The Miyota 9039 is a 24-jewel, time-only movement that beats along at 28,800 BPH. I’ve had the opportunity to use the Miyota 90XX series movements several times in the past, and apart from a “wind-up-toy” feeling winding action, they’ve always performed well. In my experience, they keep better time than the -10s – +30s per day that’s considered in-spec for these movements.
I will say, however, give me a date — I always prefer a date on watches like this. I know it’s not a popular opinion, but my day job requires me to check the date somewhat frequently. My daily wearers always have it, or at least I notice when they do not.
I remember when I saw my first pancake dial. I’m pretty sure it was on a PAM312 right after I’d bought a PAM that didn’t have one. This led me into a cycle of ring-around-the-rosie with Panerais until I wound up with one (a 312) that had a sandwich dial. This experience really showed me the power and appeal of a dial that has a physical dimension. This can be accomplished in a myriad of ways, with stepped subdials, recessed date windows, etc; but what Baltic chose to do here is simple and effective. The majority of the markers on the dial are painted with beige Super-LumiNova. However, the quarter-hour indices triangles are recessed with luminous material at the bottom. It’s subtle, but when you’re glancing at your wrist, you can just catch the hint of shadow and depth. I think it’s pretty slick, myself.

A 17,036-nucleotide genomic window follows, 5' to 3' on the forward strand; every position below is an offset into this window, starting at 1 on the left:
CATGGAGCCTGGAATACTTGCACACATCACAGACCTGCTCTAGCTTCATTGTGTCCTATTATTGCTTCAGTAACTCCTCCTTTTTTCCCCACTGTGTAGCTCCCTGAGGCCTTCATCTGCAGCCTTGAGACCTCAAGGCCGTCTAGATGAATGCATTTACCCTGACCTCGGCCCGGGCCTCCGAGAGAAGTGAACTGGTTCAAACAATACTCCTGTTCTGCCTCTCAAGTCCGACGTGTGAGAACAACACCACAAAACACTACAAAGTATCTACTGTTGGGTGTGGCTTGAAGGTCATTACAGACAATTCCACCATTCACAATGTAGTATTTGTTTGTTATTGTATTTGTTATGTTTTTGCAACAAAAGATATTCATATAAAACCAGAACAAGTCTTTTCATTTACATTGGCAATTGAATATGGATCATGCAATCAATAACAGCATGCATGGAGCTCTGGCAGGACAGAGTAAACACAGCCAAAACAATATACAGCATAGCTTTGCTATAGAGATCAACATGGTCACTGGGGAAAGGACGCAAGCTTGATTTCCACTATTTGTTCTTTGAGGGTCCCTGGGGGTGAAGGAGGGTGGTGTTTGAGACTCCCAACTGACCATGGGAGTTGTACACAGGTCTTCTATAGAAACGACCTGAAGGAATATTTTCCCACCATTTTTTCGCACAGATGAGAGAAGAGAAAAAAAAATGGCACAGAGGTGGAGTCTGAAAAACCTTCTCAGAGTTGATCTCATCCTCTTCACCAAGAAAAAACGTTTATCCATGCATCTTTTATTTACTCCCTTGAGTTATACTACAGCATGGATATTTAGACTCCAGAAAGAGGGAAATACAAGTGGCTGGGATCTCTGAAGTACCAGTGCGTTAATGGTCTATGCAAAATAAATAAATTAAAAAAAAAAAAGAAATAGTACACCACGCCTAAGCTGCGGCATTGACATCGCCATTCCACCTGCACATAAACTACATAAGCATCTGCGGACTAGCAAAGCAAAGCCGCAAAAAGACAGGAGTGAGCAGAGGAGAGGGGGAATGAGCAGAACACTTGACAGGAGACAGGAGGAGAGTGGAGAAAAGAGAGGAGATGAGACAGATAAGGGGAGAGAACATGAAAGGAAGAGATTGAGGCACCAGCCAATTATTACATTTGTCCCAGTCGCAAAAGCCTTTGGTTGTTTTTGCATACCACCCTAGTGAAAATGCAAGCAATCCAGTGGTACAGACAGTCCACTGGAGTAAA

Moving on, the rest of the dial is somewhat self-explanatory. We have painted indices around the dial, sandwich indices at the quarter-hour, and a painted numeral 12 at noon. It’s worth pointing out that the markers on the bezel are also lumed. As I mentioned above, Baltic chose to use beige-colored Super-LumiNova (or faux patina, if you prefer). I believe this is true for the two “gilt” versions; however, they do offer a black and silver that appears to use pure white lume. In practical use, the lume performs fine — it’s not blazing bright, but it’s also not unreadable when you walk into a dark room. While adequate, I think this is an area that could have used a little more attention. Especially with the details present on the dial and bezel, I’d love to have some bright lume to admire.